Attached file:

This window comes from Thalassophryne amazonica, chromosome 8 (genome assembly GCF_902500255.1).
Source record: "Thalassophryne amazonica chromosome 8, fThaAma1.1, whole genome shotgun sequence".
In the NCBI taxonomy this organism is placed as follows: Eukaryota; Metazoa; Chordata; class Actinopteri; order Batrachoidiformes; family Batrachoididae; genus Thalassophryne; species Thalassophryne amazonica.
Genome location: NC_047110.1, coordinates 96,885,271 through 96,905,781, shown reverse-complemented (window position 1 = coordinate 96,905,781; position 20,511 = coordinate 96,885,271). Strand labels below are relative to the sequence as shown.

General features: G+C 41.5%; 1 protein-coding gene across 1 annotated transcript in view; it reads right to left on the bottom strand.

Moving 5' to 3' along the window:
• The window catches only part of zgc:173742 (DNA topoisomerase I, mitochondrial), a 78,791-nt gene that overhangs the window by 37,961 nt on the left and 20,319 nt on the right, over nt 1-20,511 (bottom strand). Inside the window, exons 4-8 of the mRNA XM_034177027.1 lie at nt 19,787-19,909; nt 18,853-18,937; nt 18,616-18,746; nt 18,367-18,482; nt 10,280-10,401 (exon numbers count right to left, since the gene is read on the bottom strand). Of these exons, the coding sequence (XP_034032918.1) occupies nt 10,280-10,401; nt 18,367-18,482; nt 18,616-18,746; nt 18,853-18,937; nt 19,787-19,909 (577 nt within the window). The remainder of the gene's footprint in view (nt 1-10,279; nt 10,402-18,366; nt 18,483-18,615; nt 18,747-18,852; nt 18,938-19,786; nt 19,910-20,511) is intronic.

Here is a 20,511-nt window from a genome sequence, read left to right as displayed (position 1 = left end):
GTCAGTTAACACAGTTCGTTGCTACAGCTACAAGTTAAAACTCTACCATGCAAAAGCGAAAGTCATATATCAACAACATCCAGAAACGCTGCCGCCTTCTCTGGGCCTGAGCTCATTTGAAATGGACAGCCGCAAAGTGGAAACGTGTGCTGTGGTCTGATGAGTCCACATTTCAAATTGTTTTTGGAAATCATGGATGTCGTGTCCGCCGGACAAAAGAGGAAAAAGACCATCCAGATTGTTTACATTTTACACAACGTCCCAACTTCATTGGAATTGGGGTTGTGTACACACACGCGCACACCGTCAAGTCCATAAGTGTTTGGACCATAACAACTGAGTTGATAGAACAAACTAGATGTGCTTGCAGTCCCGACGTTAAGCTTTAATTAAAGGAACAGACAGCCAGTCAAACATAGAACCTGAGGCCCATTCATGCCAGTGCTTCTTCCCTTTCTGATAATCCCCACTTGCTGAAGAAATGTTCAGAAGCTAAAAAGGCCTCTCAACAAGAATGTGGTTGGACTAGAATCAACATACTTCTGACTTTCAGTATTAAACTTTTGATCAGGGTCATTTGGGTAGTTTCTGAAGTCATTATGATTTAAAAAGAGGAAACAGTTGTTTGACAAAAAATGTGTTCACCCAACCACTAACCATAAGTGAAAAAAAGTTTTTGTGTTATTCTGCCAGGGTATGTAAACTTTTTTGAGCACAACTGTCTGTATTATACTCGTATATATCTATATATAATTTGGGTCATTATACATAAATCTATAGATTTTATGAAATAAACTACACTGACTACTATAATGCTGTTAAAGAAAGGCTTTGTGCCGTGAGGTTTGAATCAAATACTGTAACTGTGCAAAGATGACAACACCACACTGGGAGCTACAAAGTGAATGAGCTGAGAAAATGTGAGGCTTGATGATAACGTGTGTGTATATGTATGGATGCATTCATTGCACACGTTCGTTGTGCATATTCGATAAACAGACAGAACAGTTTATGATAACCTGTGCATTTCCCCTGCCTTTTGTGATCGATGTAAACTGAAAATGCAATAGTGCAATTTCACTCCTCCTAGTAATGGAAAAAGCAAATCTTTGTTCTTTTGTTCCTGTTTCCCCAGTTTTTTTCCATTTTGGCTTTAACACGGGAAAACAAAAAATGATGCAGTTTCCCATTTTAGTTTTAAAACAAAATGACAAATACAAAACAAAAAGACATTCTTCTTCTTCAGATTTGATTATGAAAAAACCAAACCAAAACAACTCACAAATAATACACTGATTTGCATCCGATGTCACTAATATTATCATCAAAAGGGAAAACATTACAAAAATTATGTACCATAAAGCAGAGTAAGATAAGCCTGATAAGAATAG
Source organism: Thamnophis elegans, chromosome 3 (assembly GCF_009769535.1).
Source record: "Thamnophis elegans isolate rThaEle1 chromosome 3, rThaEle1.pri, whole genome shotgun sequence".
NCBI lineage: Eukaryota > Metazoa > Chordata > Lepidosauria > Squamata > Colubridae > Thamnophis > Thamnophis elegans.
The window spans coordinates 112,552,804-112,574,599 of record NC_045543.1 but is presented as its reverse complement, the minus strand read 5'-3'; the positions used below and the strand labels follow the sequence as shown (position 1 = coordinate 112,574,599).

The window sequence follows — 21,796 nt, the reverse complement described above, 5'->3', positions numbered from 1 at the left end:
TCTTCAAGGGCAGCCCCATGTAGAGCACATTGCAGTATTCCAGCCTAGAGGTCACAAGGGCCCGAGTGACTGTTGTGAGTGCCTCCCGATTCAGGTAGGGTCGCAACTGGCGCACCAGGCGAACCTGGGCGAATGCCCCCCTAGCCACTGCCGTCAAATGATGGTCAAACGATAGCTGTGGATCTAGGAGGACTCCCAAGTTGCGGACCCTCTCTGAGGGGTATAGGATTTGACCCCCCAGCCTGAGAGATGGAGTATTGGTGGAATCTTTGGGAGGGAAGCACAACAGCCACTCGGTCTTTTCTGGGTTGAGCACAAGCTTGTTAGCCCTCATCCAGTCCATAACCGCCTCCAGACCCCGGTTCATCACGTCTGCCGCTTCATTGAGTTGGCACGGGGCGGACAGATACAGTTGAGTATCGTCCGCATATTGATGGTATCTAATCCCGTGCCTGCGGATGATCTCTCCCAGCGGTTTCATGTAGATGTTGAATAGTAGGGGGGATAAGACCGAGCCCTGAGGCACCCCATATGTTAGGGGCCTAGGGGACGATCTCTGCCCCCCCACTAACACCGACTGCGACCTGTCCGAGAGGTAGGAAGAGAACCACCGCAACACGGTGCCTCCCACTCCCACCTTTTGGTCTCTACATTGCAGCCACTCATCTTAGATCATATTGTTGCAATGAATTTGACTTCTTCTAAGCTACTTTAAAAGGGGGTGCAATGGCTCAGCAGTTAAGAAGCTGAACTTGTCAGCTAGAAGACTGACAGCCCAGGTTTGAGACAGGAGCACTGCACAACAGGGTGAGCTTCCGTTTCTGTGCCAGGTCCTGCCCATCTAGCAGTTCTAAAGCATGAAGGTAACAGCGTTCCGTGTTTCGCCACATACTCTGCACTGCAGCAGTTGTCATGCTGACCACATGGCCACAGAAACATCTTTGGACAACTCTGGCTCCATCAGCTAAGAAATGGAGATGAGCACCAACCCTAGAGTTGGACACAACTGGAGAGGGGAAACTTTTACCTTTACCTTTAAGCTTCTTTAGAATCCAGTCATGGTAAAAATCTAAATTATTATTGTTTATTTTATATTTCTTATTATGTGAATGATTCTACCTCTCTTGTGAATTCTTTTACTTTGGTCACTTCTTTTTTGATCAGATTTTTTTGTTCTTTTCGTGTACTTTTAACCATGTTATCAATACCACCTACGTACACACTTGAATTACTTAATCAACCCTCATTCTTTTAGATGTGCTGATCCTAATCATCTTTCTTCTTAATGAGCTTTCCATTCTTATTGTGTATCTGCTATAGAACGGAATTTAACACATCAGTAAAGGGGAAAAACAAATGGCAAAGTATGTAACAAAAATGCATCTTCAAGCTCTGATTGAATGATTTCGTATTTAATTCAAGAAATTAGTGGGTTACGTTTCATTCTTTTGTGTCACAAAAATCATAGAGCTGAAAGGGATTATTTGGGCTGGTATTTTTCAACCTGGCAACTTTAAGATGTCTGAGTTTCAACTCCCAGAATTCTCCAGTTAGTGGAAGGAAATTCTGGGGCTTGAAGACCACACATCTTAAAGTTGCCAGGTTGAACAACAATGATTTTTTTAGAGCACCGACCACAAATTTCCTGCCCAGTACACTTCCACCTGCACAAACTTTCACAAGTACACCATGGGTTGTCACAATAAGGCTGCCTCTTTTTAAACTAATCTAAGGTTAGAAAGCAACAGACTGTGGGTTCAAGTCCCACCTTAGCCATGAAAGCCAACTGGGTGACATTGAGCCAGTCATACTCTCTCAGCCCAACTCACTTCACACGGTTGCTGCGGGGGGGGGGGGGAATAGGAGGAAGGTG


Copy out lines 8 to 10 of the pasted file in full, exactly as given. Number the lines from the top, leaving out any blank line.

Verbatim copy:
Here is a 20,511-nt window from a genome sequence, read left to right as displayed (position 1 = left end):
GTCAGTTAACACAGTTCGTTGCTACAGCTACAAGTTAAAACTCTACCATGCAAAAGCGAAAGTCATATATCAACAACATCCAGAAACGCTGCCGCCTTCTCTGGGCCTGAGCTCATTTGAAATGGACAGCCGCAAAGTGGAAACGTGTGCTGTGGTCTGATGAGTCCACATTTCAAATTGTTTTTGGAAATCATGGATGTCGTGTCCGCCGGACAAAAGAGGAAAAAGACCATCCAGATTGTTTACATTTTACACAACGTCCCAACTTCATTGGAATTGGGGTTGTGTACACACACGCGCACACCGTCAAGTCCATAAGTGTTTGGACCATAACAACTGAGTTGATAGAACAAACTAGATGTGCTTGCAGTCCCGACGTTAAGCTTTAATTAAAGGAACAGACAGCCAGTCAAACATAGAACCTGAGGCCCATTCATGCCAGTGCTTCTTCCCTTTCTGATAATCCCCACTTGCTGAAGAAATGTTCAGAAGCTAAAAAGGCCTCTCAACAAGAATGTGGTTGGACTAGAATCAACATACTTCTGACTTTCAGTATTAAACTTTTGATCAGGGTCATTTGGGTAGTTTCTGAAGTCATTATGATTTAAAAAGAGGAAACAGTTGTTTGACAAAAAATGTGTTCACCCAACCACTAACCATAAGTGAAAAAAAGTTTTTGTGTTATTCTGCCAGGGTATGTAAACTTTTTTGAGCACAACTGTCTGTATTATACTCGTATATATCTATATATAATTTGGGTCATTATACATAAATCTATAGATTTTATGAAATAAACTACACTGACTACTATAATGCTGTTAAAGAAAGGCTTTGTGCCGTGAGGTTTGAATCAAATACTGTAACTGTGCAAAGATGACAACACCACACTGGGAGCTACAAAGTGAATGAGCTGAGAAAATGTGAGGCTTGATGATAACGTGTGTGTATATGTATGGATGCATTCATTGCACACGTTCGTTGTGCATATTCGATAAACAGACAGAACAGTTTATGATAACCTGTGCATTTCCCCTGCCTTTTGTGATCGATGTAAACTGAAAATGCAATAGTGCAATTTCACTCCTCCTAGTAATGGAAAAAGCAAATCTTTGTTCTTTTGTTCCTGTTTCCCCAGTTTTTTTCCATTTTGGCTTTAACACGGGAAAACAAAAAATGATGCAGTTTCCCATTTTAGTTTTAAAACAAAATGACAAATACAAAACAAAAAGACATTCTTCTTCTTCAGATTTGATTATGAAAAAACCAAACCAAAACAACTCACAAATAATACACTGATTTGCATCCGATGTCACTAATATTATCATCAAAAGGGAAAACATTACAAAAATTATGTACCATAAAGCAGAGTAAGATAAGCCTGATAAGAATAG
Source organism: Thamnophis elegans, chromosome 3 (assembly GCF_009769535.1).